The jQuery Cookbook was written by the jQuery community - people who have faced these issues in their own development and have solved them in the real world. I found that a majority of the recipes were well written and clear with properly tested and working code. All-in-all, the jQuery Cookbook is a useful and reliable resource for practical jQuery development.
29 of 32 people found the following review helpful
5.0 out of 5 stars Great Book on jQuery to Get Started Dec 19 2009
By Frank Stepanski - Published on Amazon.com
Format:Paperback
jQuery is considered the most popular and easy to use JavaScript library. It used by websites big and small with large corportations like Google and MSN. Although there are a few books on jQuery already and the jQuery website ([...]) has lots of useful information, there is still a lacking of a good jQuery book that can show the reader some very useful ways to use jQuery. This is an excellent book on showing the introductory to intermediate developers how to use jQuery efficiently and quickly.

Chapter 1 : jQuery Basics
Chapter 2 : Selecting Elements with jQuery
Chapter 3 : Beyond the Basics
Chapter 4 : jQuery Utilities
Chapter 5 : Faster, Simpler, More Fun
Chapter 6 : Dimensions
Chapter 7 : Effects
Chapter 8 : Events
Chapter 9 : Advanced Events
Chapter 10 : HTML Form Enhancements from Scratch
Chapter 11 : HTML Form Enhancements with Plugins
Chapter 12 : jQuery Plugins
Chapter 13 : Interface Components from Scratch
Chapter 14 : User Interfaces with jQuery UI
Chapter 15 : jQuery UI Theming
Chapter 16 : jQuery, Ajax, Data Formats: HTML, XML, JSON, JSONP
Chapter 17 : Using jQuery in Large Projects
Chapter 18 : Unit Testing

The author takes the reader through the entire gambit of jQuery lerning from the basics of selecting elements, utilites, and effects to advanced event handling, ajax and plugins and much more.

This 'cookbook' can be used as either a learning tool for the beginner or as a reference book for the seasoned jQuery user who needs to find a script or technique quickly.

A great book and definitely worth buying if you really want to learn jQuery.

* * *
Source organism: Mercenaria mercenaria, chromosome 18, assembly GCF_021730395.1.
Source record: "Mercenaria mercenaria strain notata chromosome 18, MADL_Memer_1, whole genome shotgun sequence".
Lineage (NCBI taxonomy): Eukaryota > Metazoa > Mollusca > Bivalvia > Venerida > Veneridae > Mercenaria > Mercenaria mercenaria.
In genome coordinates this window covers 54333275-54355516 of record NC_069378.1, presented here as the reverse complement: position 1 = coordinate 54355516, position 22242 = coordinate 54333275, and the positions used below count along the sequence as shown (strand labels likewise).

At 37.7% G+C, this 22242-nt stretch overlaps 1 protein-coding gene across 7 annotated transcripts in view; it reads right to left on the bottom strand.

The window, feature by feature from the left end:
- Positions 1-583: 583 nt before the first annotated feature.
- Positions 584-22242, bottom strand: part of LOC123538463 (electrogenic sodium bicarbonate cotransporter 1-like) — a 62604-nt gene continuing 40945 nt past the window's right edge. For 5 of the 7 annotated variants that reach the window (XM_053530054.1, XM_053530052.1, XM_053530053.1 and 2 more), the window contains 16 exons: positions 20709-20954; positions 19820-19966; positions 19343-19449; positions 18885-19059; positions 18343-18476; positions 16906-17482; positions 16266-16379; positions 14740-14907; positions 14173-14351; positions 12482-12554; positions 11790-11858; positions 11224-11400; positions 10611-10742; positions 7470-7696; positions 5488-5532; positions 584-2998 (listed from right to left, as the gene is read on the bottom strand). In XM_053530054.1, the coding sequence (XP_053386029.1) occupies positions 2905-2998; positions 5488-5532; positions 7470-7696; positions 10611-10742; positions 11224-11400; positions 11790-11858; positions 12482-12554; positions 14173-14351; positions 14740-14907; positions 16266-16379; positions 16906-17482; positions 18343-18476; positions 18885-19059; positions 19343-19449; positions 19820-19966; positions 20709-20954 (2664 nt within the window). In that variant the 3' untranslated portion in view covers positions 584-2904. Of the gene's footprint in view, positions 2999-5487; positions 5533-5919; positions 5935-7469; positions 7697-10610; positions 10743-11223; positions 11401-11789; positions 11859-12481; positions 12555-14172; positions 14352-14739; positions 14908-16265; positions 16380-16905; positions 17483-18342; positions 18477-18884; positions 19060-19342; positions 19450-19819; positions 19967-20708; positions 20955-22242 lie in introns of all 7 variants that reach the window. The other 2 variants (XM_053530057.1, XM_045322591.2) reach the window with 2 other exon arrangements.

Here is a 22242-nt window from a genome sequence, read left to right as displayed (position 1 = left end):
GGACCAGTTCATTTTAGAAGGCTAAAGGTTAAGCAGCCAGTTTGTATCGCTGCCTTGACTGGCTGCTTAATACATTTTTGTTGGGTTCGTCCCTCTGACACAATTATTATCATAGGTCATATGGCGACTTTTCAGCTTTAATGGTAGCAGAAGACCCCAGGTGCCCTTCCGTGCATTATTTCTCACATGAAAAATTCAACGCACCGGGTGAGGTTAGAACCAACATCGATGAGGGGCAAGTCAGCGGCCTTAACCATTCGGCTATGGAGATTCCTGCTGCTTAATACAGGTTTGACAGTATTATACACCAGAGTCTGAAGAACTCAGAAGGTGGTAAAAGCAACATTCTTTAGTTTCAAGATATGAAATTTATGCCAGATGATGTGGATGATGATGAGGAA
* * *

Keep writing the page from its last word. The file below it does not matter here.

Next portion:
28 of 31 people found the following review helpful
5.0 out of 5 stars Straight-forward, clear, simple, like jQuery itself! Nov. 27 2009
By S. Gittens - Published on Amazon.com
Format:Paperback|Verified Purchase
Much anticipated jQuery cookbook that was well worth the wait.

This cookbook will serve any (beginner to intermediate) jQuery/web 2.0 developer with 150+ easy to grasp "recipes". Nothing groundbreaking here, just great scripts that do 95% of what you need to do faster/efficiently. END NOTE: I was hoping for more AJAX-jQuery or JSON related material. This book with jQuery in Action is a good combo.
17 of 18 people found the following review helpful
3.0 out of 5 stars Not Focused or Essential Jan. 16 2011
By margot - Published on Amazon.com
Format:Paperback
A mixed bag. This is an assemblage of overview and how-to articles on a variety of jQuery methods and tricks. I have not been able to use it as a cookbook, although that may change in the future, and I have no plan to throw it out anytime soon. There is no single go-to guide for jQuery, at least no published book that is more convenient and informative than the jQuery site itself, or developers' problem-solving sites (such as stackoverflow.com). For a reference book, Learning jQuery 1.3 and the jQuery 1.3 (or 1.4) Reference Guide, both from Packt, are more comprehensive, while Manning's jQuery in Action gives the most readable and friendly learning environment.
10 of 10 people found the following review helpful
2.0 out of 5 stars Difficult for beginners, not useful for intended audience. Feb. 14 2011
By A. Sanborn - Published on Amazon.com
Format:Paperback|Verified Purchase
This book is very full, and fills the reader in on some good insights about using jQuery, but it functions more like a glorified syntax list/reference, not a cookbook.

Many of the examples isolate a single concept and use the alert box function to show how it works. You can't call it a cookbook when the recipes show you how to select certain elements and then tell the user that you've selected them. This recipe alone serves no particular purpose.

It would be much more useful if the author showed concepts working together to reach a sensible goal that one might need to accomplish in real development. The reader of this book has to do lots of back and forth to flexibly understand how to use jQuery.

On top of that, there is so much content, and the author explains concepts in so much detail that it is out of a beginner's range and patronizing for its intended audience, which is people who already have a decent grasp of the concepts in use.